Peritonitis is an inflammation (irritation) of the peritoneum, the membrane that lines the wall of the abdomen and covers the abdominal organs.
Causes, incidence, and risk factors
Types of peritonitis include:
- Peritonitis - spontaneous
- Peritonitis - secondary
- Peritonitis - Dialysis associated
Intra-abdominal abscess (abdominal abscess) involves a collection of pus in the abdomen, which may cause peritonitis. Before peritonitis develops, the abscess may still cause symptoms similar or identical to peritonitis.
- Abdominal pain or tenderness
- Abdominal distention
- Low urine output
- nausea and Vomiting
- Point tenderness
- Fluid in the abdomen
- Inability to pass feces or gas
Additional symptoms that may be associated with this disease include:
- Cloudy Dialysis fluid (if undergoing Peritoneal dialysis)
- nausea and Vomiting
- Shaking chills
- Signs of shock
Signs and tests
Examination of the abdomen typically shows tenderness. The abdomen may feel firm and “board-like” and there may be extensive “guarding” (protective movements such as curling up or refusal to allow the abdomen to be touched).
Blood tests and X-rays or CT scans may be ordered.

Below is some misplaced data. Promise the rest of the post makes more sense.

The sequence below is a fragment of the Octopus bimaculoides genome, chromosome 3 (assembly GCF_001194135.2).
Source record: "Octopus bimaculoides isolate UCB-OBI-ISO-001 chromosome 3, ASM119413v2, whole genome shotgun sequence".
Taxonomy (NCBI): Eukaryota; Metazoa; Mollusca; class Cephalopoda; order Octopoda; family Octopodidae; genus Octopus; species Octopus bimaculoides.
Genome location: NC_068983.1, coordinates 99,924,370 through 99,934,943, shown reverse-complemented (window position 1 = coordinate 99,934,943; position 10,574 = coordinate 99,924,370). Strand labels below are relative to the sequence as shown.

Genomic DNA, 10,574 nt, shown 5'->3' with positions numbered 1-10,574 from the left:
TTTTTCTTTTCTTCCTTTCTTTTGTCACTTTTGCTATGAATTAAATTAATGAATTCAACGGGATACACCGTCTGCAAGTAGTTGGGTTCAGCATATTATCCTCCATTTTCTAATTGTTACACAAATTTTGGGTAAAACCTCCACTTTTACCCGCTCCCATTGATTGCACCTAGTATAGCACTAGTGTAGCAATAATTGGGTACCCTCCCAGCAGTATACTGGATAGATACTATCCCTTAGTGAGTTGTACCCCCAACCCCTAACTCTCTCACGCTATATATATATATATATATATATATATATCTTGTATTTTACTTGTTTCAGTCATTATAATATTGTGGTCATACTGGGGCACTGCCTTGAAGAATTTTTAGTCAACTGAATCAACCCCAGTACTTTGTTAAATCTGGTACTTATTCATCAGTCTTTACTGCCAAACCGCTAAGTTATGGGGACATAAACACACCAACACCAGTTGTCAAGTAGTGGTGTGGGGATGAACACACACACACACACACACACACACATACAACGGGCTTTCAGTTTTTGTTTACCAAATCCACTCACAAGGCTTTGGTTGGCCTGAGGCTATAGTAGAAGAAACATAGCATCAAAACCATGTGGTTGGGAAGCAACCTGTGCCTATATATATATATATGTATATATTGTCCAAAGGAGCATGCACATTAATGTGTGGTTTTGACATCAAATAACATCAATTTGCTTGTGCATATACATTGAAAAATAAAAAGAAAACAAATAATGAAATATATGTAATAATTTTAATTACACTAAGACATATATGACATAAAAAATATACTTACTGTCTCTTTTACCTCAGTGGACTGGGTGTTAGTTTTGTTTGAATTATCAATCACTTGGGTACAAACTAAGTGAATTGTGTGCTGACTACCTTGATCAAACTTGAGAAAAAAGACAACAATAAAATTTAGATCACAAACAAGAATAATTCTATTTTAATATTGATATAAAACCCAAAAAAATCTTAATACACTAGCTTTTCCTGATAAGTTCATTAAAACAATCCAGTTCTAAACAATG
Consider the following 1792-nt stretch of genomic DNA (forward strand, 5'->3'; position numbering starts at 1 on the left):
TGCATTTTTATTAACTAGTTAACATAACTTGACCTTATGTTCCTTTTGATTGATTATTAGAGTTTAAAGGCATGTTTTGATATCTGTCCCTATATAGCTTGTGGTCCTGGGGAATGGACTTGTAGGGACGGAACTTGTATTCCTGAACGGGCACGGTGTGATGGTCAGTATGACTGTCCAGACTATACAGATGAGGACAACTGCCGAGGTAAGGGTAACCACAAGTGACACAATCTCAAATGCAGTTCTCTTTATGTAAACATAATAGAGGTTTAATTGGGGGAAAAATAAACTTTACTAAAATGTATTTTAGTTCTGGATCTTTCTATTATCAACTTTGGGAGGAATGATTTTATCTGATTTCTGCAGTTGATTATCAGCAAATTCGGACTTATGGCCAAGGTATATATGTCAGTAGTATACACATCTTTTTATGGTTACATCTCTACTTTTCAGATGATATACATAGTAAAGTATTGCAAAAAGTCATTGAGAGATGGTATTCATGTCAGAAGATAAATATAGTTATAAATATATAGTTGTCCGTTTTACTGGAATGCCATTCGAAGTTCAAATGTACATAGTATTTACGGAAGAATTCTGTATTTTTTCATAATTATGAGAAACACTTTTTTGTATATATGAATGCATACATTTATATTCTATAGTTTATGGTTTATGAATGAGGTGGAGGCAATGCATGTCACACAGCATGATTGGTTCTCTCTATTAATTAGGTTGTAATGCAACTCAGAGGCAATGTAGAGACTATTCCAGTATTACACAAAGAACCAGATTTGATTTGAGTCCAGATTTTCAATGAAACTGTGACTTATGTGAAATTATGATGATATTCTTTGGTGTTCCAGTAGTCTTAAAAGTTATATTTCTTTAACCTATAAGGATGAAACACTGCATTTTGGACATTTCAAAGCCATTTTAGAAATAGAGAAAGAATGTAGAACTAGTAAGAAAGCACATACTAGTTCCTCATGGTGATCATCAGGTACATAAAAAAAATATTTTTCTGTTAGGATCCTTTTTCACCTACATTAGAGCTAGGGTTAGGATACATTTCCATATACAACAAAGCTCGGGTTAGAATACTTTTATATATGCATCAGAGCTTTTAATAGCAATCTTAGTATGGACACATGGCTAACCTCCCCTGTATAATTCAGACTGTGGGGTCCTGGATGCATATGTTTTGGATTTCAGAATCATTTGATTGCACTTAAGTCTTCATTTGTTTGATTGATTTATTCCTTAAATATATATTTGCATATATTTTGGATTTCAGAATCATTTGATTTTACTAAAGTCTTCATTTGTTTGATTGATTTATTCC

The cause must be identified and treated promptly.
Treatment typically involves surgery and antibiotics. In cases associated with Peritoneal dialysis, antibiotics may be infused through the dialysis catheter, but if the infection is severe, the catheter itself must often be removed.
The outcome is often good with treatment, poor without treatment. Sometimes, however, the outcome is poor even with prompt and adequate treatment.
Peritonitis can be life-threatening and cause a number of different complications, depending on the type.
Calling your health care provider
Go to the emergency room or call the local emergency number (such as 911) if you have symptoms that may indicate peritonitis, as it is a medical emergency.
Prevention depends on the cause. See the specific types of Peritonitis.
by Potos A. Aagen, M.D.
All ArmMed Media material is provided for information only and is neither advice nor a substitute for proper medical care. Consult a qualified healthcare professional who understands your particular history for individual concerns.